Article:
We are now not only in a prolonged period of economic confusion, but we are now entering a period of military confusion. We are not sure who our enemies are or the kind of defense force we need to fight them. And that is because our nation is now involved in an ideological civil war that has turned the government in Washington into the most dysfunctional in our history.

The American people appear to be deeply divided in their understanding of what the purpose of government is. The socialist left believes that government must control every aspect of our lives while the individualist right believes in minimal government, individual responsibility, and low taxes. To put it in the simplest terms possible, the war is between collectivism and individualism and we shall not know which faction will dominate Washington until the elections of 2012.

Other nations have gone through similar ideological struggles. Russia suffered over 75 years of brutal communist collectivism and now has a quasi-authoritarian, free-market system. Cuba still languishes under one of the most terrible collectivist dictatorships in human history even though the United States could have gotten rid of that regime anytime it really wanted to.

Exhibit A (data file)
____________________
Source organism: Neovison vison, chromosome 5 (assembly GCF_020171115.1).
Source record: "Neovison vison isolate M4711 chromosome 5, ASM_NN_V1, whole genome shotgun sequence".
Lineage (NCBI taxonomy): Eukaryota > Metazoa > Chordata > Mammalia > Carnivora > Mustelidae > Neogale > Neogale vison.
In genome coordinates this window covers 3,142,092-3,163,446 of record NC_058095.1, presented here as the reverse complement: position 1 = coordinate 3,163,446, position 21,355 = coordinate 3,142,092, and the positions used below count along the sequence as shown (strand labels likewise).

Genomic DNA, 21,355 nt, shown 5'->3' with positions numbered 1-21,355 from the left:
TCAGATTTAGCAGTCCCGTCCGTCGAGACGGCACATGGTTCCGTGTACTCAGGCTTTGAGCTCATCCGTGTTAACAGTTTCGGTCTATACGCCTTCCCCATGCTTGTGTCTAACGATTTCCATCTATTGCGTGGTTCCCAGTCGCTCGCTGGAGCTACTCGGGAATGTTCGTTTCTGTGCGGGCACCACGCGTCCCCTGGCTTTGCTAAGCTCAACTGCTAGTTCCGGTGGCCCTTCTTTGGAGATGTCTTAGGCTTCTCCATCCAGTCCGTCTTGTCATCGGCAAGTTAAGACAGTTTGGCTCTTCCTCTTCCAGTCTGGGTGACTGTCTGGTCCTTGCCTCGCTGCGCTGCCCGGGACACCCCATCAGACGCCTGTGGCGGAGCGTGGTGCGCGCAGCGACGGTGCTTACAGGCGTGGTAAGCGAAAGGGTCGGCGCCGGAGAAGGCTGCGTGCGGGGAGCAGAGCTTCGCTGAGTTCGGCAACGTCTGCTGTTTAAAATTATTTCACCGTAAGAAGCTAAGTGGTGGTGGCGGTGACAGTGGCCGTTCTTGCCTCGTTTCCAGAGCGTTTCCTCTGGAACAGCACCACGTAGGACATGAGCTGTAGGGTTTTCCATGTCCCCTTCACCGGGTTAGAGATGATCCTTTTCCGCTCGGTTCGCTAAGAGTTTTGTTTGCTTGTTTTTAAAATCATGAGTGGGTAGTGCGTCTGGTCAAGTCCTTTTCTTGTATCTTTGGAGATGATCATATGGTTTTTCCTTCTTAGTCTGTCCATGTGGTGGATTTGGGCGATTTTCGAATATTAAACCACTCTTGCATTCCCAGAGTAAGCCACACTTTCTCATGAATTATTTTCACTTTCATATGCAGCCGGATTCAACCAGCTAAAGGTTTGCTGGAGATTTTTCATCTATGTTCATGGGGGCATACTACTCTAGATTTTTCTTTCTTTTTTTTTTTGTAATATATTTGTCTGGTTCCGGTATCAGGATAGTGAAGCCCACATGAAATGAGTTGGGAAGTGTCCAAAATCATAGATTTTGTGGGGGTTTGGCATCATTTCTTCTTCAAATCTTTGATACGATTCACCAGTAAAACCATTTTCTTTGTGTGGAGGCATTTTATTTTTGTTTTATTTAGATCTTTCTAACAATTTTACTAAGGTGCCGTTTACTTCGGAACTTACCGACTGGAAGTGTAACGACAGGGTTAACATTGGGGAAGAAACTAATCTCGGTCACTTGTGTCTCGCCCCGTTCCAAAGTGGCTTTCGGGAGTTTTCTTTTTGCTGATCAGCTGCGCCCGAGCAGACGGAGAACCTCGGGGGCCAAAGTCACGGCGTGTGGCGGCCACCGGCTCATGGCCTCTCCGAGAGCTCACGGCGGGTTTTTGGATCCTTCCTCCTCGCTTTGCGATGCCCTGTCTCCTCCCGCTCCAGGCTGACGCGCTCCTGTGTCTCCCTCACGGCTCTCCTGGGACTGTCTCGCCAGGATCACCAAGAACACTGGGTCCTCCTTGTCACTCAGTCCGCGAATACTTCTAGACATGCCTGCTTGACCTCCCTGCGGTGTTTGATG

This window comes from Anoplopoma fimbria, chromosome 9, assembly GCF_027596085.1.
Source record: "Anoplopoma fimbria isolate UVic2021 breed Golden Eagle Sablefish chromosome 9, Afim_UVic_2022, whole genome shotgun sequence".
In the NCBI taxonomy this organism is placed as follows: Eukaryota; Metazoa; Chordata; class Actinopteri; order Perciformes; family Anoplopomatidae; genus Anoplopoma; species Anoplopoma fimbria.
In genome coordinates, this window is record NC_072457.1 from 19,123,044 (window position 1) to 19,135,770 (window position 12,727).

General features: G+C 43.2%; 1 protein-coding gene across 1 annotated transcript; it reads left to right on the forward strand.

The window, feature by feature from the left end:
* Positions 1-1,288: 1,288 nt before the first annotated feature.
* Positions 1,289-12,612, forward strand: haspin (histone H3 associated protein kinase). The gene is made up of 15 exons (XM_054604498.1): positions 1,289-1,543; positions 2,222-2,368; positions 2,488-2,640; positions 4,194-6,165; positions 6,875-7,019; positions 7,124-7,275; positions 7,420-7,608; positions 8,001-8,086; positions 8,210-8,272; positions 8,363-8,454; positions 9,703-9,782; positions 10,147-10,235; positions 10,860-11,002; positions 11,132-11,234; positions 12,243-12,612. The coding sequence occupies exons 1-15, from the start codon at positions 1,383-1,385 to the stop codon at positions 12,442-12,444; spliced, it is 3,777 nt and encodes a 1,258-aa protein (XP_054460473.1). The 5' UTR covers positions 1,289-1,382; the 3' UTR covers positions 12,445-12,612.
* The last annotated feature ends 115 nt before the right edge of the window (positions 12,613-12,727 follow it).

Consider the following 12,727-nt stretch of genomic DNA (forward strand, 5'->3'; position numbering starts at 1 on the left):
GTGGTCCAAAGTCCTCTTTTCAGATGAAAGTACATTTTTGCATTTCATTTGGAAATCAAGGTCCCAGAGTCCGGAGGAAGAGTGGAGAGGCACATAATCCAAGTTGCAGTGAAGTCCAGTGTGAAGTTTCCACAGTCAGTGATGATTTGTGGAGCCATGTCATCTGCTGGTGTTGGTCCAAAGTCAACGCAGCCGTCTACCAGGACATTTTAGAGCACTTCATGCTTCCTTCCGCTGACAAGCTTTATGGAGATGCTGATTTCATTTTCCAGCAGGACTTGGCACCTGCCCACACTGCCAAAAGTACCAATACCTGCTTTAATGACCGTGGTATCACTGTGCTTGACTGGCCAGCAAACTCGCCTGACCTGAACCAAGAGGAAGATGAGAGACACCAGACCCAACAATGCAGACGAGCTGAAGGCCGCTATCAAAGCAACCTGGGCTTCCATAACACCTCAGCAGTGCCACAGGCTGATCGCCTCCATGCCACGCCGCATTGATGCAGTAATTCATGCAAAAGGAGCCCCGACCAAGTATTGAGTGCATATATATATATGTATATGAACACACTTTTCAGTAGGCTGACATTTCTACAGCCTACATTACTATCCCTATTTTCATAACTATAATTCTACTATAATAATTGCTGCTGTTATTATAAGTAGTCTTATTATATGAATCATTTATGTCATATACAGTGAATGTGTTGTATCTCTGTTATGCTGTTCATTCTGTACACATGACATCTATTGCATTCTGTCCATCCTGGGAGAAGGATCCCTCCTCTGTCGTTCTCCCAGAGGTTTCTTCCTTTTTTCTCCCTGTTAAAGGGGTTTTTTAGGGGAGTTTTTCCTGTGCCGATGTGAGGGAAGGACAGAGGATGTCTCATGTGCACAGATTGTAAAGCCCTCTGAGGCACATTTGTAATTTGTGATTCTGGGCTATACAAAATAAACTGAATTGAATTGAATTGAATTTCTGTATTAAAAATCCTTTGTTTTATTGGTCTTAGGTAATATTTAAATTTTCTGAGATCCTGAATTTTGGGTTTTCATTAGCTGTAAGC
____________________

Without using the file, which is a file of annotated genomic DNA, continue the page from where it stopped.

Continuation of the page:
Chile thwarted the attempt by Salvador Allende to impose a communist dictatorship on that country by the use of military force. Since then Chile has enjoyed one of the best free-market economies in South America.

Apparently, we in America are destined to go through the kind of agony, economic ruin, and social confusion that has afflicted other nations. We are not exempt from that kind of internal conflict that a vicious ideological war can impose on a nation. We have been betrayed by politicians who took the oath to defend and obey the Constitution of the United States knowing full well they intended to violate it.

As a result, the conservative movement, including the latest addition of the Tea Party, has gained more attention because it is finally being recognized by a sizable group of Americans that the time has come to fight back and get rid of these politicians who have betrayed the trust given them by their voters.

We have discovered that we are not immune from the evil that has brought ruin and suffering to other nations. A nation that has removed God from its public schools is destined to suffer its consequences. We tend to forget that the Southern states were reduced to disastrous ruin during the Civil War. Yet they recovered and are probably the most prosperous states in the Union today. We shall recover, but not without having suffered for our mindless evasion of reality.